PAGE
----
Your hip to weight ratio should be kept in check. To calculate, stand and measure your abdomen at the navel relaxed then measure your hips at the widest point and divide your waist size by your hip size or use this online calculator. A ratio higher than 0.8 indicates you are at an increased risk of heart disease and diabetes.
 

#2 Enjoy Regular Physical Exercise Every Day

Do you live longer if you work out? Yes! Exercise is a proven way to keep your BMI in the healthy range and staying healthy and a great way to improve your chances of making it to 90 years and beyond.

Middle aged couple on a hike getting some exercise

One of the nine common traits of Blue Zones’ residents is that they ‘move naturally’ every day. Moving naturally means they don’t do excessive exercise like running marathons but they move without thinking throughout the day. They tend to their garden and work in their houses and yards. It’s thought this incidental exercise is better for you than engaging in strenuous gym sessions or long-distance running.

In fact, excessive exercise is harmful in terms of preserving your body. Over-exercise will lead to damaging knees, hips and joints. The Blue Zones recommends working all parts of the body with some rigor so you breathe heavy and sweat for five to ten hours per week. This equates to swimming, running, walking or riding 30 to 40 minutes every other day and two hours on the weekend.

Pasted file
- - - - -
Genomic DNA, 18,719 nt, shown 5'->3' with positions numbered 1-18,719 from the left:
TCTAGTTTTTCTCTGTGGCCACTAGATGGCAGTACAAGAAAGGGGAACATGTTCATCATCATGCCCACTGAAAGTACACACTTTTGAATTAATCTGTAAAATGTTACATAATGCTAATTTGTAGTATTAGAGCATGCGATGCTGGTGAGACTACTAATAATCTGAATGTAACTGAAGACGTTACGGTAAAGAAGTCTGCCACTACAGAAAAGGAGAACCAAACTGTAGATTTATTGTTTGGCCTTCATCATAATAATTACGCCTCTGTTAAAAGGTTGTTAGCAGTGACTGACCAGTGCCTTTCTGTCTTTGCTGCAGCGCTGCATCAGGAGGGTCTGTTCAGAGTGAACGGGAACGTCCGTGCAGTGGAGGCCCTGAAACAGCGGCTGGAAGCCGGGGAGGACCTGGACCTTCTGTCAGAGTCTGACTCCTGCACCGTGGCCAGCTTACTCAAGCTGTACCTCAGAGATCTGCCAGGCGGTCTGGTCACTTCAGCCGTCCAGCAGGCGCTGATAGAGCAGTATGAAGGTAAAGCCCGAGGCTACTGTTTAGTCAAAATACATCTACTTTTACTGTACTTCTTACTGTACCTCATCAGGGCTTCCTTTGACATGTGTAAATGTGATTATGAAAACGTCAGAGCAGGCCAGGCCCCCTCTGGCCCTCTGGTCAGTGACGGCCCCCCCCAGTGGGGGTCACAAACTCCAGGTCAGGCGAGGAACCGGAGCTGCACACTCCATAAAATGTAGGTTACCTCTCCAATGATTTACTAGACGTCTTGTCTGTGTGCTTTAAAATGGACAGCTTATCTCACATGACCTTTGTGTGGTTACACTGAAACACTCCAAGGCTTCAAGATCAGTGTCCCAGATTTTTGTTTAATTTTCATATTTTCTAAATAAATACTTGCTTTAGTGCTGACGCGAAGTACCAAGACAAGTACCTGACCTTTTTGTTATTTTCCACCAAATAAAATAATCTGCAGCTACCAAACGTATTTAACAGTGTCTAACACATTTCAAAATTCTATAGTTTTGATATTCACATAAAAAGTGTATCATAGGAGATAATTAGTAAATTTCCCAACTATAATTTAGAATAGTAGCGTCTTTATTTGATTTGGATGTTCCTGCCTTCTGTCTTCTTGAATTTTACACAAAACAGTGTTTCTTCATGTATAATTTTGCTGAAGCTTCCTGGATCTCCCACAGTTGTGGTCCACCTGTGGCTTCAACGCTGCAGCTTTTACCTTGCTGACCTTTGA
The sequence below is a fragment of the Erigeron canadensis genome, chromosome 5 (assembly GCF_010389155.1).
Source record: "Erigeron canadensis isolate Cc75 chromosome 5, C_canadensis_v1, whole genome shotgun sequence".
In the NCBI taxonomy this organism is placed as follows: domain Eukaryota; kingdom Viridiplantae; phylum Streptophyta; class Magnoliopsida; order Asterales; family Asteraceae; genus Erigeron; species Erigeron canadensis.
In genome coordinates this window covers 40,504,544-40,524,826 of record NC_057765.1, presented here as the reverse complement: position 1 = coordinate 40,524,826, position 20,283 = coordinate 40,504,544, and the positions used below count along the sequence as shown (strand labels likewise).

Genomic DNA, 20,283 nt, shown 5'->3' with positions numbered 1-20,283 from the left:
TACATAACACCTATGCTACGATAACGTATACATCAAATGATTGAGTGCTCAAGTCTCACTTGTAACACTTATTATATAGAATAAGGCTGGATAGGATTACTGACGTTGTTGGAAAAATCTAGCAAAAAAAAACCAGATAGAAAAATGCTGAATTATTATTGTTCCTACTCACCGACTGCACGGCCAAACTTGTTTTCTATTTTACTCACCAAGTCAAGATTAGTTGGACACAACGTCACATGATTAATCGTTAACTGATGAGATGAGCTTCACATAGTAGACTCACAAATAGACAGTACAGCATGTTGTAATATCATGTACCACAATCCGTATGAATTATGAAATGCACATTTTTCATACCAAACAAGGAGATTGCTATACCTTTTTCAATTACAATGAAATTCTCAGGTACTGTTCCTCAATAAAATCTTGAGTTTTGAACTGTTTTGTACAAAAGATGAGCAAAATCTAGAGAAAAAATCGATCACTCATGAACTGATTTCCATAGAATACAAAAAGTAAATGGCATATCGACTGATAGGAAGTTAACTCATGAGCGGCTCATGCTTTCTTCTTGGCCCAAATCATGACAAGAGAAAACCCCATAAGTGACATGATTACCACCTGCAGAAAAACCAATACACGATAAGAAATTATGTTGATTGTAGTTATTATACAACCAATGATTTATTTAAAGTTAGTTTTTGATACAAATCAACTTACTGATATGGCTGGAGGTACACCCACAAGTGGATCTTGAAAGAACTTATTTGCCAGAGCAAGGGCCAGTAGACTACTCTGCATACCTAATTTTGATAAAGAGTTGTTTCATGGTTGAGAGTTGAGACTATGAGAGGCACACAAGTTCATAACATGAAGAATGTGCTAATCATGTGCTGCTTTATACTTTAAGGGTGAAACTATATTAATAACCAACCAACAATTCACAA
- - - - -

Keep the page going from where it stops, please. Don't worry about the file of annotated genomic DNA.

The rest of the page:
Regular exercise is not only good for the body but also the brain. Studies have shown exercise improves our mood and decreases feelings of depression, anxiety and stress.

Exercise also keeps our muscles and bones in good working order. As we age, we naturally lose muscle mass and function which can lead to an injury or disability. By exercising regularly, you reduce muscle loss, build bone density and maintain strength. Physical activity can also improve insulin sensitivity, cardiovascular fitness and decrease blood pressure and fat levels.
 

#3 Eat A Healthy, Balanced Diet

Can eating healthy make you live longer? Definitely!

Eating well ensures you keep your weight and body fat down but also provides your body with the vitamins and minerals it needs for a long, healthy life.